Proposals by the Solicitors Regulation Authority (SRA) to change its rules on health and wellbeing at work are not supported by evidence, the Law Society of England and Wales said today.
The SRA consultation aims to clarify regulatory requirements for lawyers and firms in the areas of health and fitness to practice and the appropriate treatment of co-workers. The SRA proposes to introduce new regulatory powers in these areas.
“We share the SRA’s desire to support a healthy profession where everyone enjoys respect and dignity. However, we oppose the need to introduce additional regulation to achieve this,” said Law Society President I. Stephanie Boyce.
“The current principles of the SRA cover the duty of lawyers to act with integrity; maintaining public confidence in the profession; and encouraging equality, diversity and inclusion.
“We do not believe that the SRA has provided sufficient evidence to justify the introduction of additional regulatory requirements.
“We would like to see more guidance and communications to highlight good practice, particularly around speaking up and challenging behaviors in the workplace. This advice should be sensitive to the difficulty for some people to express themselves, such as young employees or members of a minority.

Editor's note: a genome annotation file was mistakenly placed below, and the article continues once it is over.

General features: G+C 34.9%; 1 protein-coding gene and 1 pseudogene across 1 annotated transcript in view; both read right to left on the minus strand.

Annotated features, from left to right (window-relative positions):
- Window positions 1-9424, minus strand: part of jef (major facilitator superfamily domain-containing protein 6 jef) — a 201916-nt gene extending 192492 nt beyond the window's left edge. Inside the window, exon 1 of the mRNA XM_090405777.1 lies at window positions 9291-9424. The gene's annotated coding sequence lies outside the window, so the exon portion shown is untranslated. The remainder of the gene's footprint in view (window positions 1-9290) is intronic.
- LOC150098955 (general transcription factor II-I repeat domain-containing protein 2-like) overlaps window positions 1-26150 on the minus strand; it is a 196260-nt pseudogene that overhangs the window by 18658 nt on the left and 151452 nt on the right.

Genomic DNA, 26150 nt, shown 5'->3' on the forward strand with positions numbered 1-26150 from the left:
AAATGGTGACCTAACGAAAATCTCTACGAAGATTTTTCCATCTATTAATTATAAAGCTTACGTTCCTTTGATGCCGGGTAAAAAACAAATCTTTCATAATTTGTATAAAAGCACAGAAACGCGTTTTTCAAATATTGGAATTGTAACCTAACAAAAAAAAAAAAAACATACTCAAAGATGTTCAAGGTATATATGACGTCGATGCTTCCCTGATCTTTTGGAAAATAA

“We oppose these proposals dealing with health issues that could affect the way a lawyer provides services to their clients. They are unclear, lack transparency and run a high risk of being used in a way wider than that covered by the consultation – suggesting that they would be used primarily with an individual’s ability to engage in application processes.
“The proposed new rules could require lawyers to submit conditions to their certificates of practice at any time, they could be required to provide confidential medical information, and this could have a ripple effect on employers’ attitudes towards the people concerned.
“Given these risks, the SRA should have a strong body of evidence to introduce this proposal, which it does not.
“The Law Society’s offer to work with the SRA on this issue stands. Lawyers engaged in regulatory work have a thorough knowledge of the issues raised by the SRA and the Disabled Lawyers Division should be involved in any proposal that may affect their members.
Notes to Editors
Read the full response to the Bar’s consultation
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